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1 st presentation lili speech 104
1 st presentation lili speech 104
1 st presentation lili speech 104
1 st presentation lili speech 104
1 st presentation lili speech 104
1 st presentation lili speech 104
1 st presentation lili speech 104
1 st presentation lili speech 104
1 st presentation lili speech 104
1 st presentation lili speech 104
1 st presentation lili speech 104
1 st presentation lili speech 104
1 st presentation lili speech 104
1 st presentation lili speech 104
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1 st presentation lili speech 104

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  • 1.  “Refers to a specific instances, statistics and testimony, when they support a claim in such a way as to cause decision makers to grant adherence to that claim.” (By Mr. Scratch) BY LILI OSTROW
  • 2.  Evidence is a proof, it used as a key to achieve your audience trust, and devotion to your arguments. Evidence establishes the amount of accuracy your argument have. In order to convince a person, you need evidence. Evidence is a good base to our arguments.
  • 3.  Evidenceneeds to be carefully chosen to serve the needs of the claim and to affect the target audience.
  • 4.  Anargument is designed to convince a resistant audience to accept a claim through the presentation of evidence for the claim the advocate is presenting. Evidence by itself will not do the job.
  • 5. An arguer may have a destination point and aroad map for getting there, but unless thesigns along the way are clearly marked and inthe logical order, the traveler will becomelost. Maps after all must be read so that thedirections make sense.
  • 6.  The quality of the argumentation depends on the quantity of evidence. One source compared to various sources. Too much evidence may leave the audience overwhelmed and without focal point. Evidence and reasoning in support of the claim should reach “critical mass”- evidence which, when stacked up and linked to the advocates claims, achieves a level which makes acceptance more likely.
  • 7.  Itis ultimately depended by the demands of his or her target audience.There are three types of audience that an advocate must deal with: A FRIENDLY AUDIENCE- 1. already supports an advocate’s position on a claim. 2. very little additional evidence is needed as support.
  • 8. B. A NEUTRAL AUDIENCE-audience whodoes not have any point of view to theadvocate idea. Audience waiting to seewhat type of support can be provided inorder to convince them to be pro oragainst the claim. This type of audienceis also called “fence sitting”.The quality of the evidence used isimportant to this type of audience.C. A HOSTILE AUDIENCE-is audience whois against to your point of view. A greatdeal of evidence is needed in order toconvince them.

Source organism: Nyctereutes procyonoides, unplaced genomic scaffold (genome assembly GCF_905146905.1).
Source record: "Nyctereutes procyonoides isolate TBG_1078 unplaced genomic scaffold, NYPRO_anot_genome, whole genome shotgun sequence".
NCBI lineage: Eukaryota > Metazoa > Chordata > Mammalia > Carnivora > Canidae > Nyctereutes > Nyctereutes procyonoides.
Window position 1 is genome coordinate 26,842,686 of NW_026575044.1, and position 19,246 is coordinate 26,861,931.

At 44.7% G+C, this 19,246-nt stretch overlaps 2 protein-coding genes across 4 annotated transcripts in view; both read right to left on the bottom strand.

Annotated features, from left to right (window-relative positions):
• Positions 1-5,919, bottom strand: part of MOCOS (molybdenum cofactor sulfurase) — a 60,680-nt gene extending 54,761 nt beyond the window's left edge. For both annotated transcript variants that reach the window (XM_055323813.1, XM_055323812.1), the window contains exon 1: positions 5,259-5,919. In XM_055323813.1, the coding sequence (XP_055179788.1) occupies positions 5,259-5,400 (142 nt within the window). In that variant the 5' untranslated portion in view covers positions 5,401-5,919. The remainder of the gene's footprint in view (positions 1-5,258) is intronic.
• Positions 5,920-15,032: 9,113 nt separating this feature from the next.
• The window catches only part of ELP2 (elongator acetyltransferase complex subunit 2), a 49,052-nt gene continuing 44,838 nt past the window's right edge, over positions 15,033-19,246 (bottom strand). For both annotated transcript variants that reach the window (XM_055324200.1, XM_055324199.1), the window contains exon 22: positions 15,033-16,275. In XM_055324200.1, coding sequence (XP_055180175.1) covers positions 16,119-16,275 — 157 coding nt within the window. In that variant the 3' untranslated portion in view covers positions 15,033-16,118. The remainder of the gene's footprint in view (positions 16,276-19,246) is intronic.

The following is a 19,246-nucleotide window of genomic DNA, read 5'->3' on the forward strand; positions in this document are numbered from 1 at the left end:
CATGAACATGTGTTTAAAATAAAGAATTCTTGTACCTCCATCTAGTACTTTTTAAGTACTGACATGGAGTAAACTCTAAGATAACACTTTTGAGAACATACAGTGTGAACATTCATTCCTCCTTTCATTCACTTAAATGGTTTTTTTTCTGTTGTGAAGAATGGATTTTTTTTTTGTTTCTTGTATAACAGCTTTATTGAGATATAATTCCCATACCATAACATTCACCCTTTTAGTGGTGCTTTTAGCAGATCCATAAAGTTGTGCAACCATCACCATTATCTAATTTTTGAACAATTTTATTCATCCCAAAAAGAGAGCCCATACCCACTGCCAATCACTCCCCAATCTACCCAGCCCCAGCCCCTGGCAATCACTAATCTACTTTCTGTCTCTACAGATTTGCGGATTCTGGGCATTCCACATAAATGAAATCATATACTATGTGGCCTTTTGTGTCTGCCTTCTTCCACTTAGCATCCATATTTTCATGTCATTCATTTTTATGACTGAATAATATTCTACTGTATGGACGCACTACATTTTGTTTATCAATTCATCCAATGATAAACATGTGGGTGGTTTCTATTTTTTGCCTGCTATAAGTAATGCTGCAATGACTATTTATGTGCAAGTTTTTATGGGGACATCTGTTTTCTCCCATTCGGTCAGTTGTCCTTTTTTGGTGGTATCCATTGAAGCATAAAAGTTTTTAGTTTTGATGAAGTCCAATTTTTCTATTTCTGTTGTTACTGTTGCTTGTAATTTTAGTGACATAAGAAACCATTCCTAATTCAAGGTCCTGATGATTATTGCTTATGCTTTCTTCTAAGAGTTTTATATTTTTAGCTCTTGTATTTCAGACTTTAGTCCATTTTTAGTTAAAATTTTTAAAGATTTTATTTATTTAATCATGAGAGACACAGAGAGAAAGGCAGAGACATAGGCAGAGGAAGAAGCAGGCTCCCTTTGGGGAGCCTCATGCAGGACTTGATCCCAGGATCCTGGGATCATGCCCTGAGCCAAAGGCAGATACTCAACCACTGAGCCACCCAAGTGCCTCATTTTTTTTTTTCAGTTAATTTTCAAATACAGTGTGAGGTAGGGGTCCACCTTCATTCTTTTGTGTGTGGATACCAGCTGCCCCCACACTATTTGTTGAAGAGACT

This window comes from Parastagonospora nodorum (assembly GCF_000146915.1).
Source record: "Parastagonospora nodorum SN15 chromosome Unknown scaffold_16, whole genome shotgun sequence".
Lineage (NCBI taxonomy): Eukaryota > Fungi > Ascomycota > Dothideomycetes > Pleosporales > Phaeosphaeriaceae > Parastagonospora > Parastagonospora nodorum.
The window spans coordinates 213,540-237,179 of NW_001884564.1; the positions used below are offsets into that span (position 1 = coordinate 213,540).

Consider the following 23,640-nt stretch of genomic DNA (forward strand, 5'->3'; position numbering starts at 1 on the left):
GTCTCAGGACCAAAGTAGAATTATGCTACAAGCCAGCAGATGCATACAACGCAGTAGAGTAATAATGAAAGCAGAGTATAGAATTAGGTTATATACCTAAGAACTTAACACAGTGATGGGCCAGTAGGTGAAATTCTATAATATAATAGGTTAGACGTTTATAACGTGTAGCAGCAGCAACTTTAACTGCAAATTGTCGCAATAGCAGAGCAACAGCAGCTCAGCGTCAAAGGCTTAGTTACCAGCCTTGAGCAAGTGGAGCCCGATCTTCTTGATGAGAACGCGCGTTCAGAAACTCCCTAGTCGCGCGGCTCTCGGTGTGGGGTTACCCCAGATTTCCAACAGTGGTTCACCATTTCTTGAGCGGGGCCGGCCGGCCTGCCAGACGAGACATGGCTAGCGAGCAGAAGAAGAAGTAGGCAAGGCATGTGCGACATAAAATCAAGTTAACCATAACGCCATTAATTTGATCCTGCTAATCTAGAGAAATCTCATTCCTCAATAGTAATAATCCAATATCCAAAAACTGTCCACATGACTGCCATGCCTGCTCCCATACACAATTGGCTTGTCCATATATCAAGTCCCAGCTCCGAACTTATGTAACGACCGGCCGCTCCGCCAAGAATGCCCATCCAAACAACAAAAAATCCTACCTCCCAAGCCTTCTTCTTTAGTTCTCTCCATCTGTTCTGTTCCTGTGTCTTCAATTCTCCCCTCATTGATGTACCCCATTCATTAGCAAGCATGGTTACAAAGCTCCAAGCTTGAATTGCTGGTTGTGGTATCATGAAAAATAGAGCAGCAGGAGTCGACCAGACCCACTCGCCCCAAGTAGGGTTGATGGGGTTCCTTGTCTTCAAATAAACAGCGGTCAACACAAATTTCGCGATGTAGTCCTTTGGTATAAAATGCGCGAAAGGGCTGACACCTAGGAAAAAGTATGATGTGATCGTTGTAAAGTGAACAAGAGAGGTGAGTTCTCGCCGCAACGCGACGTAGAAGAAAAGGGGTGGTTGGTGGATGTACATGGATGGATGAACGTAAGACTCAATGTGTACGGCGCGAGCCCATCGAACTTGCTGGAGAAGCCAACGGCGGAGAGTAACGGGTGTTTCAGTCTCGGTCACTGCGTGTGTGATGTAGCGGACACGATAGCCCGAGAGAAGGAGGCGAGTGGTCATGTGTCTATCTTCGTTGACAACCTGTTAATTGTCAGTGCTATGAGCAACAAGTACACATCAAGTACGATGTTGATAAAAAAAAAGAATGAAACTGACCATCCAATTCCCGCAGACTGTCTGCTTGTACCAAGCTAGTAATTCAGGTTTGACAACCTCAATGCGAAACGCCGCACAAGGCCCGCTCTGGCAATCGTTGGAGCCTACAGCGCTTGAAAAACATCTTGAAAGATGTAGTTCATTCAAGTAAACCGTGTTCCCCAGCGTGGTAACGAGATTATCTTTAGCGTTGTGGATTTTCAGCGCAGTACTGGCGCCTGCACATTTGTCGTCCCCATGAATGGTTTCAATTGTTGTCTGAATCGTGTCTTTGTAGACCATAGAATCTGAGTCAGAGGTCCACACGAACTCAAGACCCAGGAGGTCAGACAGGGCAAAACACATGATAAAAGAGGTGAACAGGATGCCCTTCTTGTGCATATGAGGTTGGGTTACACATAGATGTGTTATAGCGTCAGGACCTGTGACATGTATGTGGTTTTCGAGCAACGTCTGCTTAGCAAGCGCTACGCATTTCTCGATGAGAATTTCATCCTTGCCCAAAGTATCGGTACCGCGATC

• 9. 1. Precedent evidence:A. Legal precedent- it is one of the most powerful and most difficult types of evidence to challenge. Once a principle of law has been established by a lawmaking body, it is very hard to change it.B. Personal precedent- happens as a result of watching the personal actions of others in order to understand the expectations for future behaviors. New workers on a job watch to see what older workers do in terms of breaks and lunch time in order that their actions may be consistent.
  • 10. C. Statistical evidence-consists primarily of polls, surveys and experimental results from the survey institute.* Statistics are not more reliable than other forms of evidence they are affected by human prejudice, bias and error.
  • 11. There are 3 forms of testimonial evidence:
  • 12. 4. Hearsay evidence- known as rumor or gossip evidence.It is an assertion that is transferred from person to person. Individual can never know if rumor is true or not. Such use of "hearsay evidence" in court is generally not allowed.5. Common knowledge evidence- is based on an argument that its knowledge is known to everyone. This is the best way of supporting an argument, because mostly everyone is going to accept it without any assertions.
  • 13. In order to tell how an individualknow about a certain subject. Theperson need to indicate where theinformation came from? Who heardit, saw it, and where he saw ithappens.
  • 14. END

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